Difference between a holding company and an operating company



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A dual company structure, the advantages and disadvantages, and a holding company or an operating company.
New Zealand Corporate/Commercial Law
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Many businesses operate with a single company structure, but some choose to adopt a dual company structure for added protection and flexibility. With this approach, you gain better safeguards and risk management, along with increased operational adaptability. This article will explain what a dual company structure is, its advantages and disadvantages, and the difference between a holding company and an operating company.

What is a Dual Company Structure?

A dual company structure occurs when a business operates using two companies. Typically, one company holds all of the following:

While another company takes on business risks by entering contracts and assuming obligations and liabilities.

The holding company owns 100% of the shares of the operating company. This makes the holding company, the parent or “ultimate holding company,” responsible for significant business decisions. That is why a dual company structure is also called a “parent-child relationship,” with the holding company as the parent and the operating company as the child, following the parent's direction.

In a dual company structure, there is usually an IP Assignment and License Deed between the two companies. Under this deed, the operating company transfers its IP to the holding company and receives permission (license) to use the IP for business operations. Any IP created by the operating company is also assigned to the holding company.

Difference Between Holding Company and Operating Company

The table below shows the difference between the dual company structures.

Holding Company Operating Company
Ownership of Assets Owns valuable assets of the business. Enters contracts and assumes risks.
Value Contains the valuable assets and value of the entire business. Usually holds little value, mainly holds a license to use intellectual property.
Profits Distribution May receive profits through intercorporate dividends from the operating company. Distributes profits back to the holding company through intercorporate dividends.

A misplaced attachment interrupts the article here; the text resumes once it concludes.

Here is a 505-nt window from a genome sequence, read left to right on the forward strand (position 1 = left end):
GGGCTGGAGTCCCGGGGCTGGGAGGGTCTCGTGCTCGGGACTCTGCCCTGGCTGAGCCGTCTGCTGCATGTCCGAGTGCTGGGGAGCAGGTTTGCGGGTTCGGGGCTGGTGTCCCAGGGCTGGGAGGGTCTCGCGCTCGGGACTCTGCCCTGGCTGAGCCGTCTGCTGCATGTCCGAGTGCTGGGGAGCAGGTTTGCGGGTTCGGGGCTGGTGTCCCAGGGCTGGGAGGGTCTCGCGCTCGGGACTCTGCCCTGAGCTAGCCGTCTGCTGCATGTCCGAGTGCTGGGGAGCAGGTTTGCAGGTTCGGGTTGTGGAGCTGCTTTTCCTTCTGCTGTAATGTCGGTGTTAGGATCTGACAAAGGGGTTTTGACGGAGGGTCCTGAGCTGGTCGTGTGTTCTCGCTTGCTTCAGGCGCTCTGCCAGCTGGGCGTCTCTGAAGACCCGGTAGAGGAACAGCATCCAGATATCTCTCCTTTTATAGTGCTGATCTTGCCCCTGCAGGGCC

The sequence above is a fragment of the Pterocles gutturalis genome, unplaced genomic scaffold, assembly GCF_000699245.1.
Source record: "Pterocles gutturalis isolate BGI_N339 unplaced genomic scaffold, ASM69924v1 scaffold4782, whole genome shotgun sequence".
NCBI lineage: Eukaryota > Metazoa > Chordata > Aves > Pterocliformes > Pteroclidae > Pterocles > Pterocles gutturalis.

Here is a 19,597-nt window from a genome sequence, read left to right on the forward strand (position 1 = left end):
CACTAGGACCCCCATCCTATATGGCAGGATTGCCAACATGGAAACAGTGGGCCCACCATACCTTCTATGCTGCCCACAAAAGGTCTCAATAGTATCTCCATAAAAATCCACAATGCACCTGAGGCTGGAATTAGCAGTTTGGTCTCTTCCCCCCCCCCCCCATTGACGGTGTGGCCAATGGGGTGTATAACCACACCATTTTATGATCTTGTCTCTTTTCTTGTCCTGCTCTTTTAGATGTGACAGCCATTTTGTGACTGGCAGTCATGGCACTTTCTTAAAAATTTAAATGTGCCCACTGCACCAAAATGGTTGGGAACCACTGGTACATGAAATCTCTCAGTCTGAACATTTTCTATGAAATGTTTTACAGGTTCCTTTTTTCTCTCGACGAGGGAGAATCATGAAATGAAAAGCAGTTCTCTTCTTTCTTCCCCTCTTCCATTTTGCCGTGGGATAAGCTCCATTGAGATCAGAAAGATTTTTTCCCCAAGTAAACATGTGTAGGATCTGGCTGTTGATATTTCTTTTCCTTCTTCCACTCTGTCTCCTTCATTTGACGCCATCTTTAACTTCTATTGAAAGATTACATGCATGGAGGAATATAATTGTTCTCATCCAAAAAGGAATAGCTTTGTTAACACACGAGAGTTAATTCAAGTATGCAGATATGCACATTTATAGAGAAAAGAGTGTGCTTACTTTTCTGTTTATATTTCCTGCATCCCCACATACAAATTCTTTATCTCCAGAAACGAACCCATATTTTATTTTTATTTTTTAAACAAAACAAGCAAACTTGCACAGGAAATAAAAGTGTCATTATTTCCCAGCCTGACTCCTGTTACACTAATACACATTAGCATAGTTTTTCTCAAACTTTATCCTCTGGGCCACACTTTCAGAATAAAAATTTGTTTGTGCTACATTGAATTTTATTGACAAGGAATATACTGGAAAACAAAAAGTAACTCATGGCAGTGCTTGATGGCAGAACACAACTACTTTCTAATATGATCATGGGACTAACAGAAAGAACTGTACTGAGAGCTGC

Shareholder Ownership Typically, 100% owner of the operating company. Held entirely by the holding company, usually with a single shareholder.

Where Do Investors Invest in a Dual Company Structure?

When you seek investment from sophisticated investors such as venture capitalists, these investors will aim to make their investment through the holding company. This is because almost all of the business' value resides in the holding company, which houses the IP and valuable assets while also shaping the strategic vision and direction of the entire enterprise.

Moreover, structurally, it is most straightforward when the holding company wholly owns the operating company. This arrangement allows the holding company to closely oversee all operations of the operating company and ensure that the subsidiary reports back to the principal owners of the business (similar to a parent-child relationship). Additionally, the operating company only holds a license to use the IP of the business and does not own it outright. Therefore, in the vast majority of cases, investment is not sought at the operating company level; instead, it is typically completed at the holding company level.

What Are the Benefits of Running My Business Through a Dual Company Structure?

The primary benefit of running your business through a dual company structure is creditor protection and risk mitigation. You can use your operating company to trade more freely, knowing that the risks of the business will be confined to that operating company. Additionally, if your business encounters difficulties, winding up the operating company is a more straightforward process. In contrast, the intellectual property (IP) of the business remains held and protected in the holding company. Without a dual company structure, if your business encounters difficulty, creditors would be able to claim the IP of the business more efficiently, which could disrupt business operations.

Another benefit of running your business through a dual company structure is greater flexibility for future expansion. While an initial restructure can transition a single company into a dual company structure, additional subsidiary operating companies can be added to the structure in the future.

This flexibility can be beneficial for businesses seeking to protect their IP as they expand into different countries. Setting up separate operating companies in each country helps safeguard IP. Additionally, it can be beneficial for businesses looking to separate their business activities into distinct arms. For instance, one operating company can handle the product side of the business while another manages the services side.

Key Takeaways

In a dual company structure, you set up two companies: a holding company and an operating company. The holding company owns the valuable assets and intellectual property (IP) of your business and also owns 100% of the shares in the operating company beneath it. The operating company takes on the risks of the business and typically transfers any IP or value it generates while conducting business back to the holding company. Choosing a dual company structure over a single company setup is often advisable. Still, it is crucial to consult legal and tax professionals before making any changes to your business structure.

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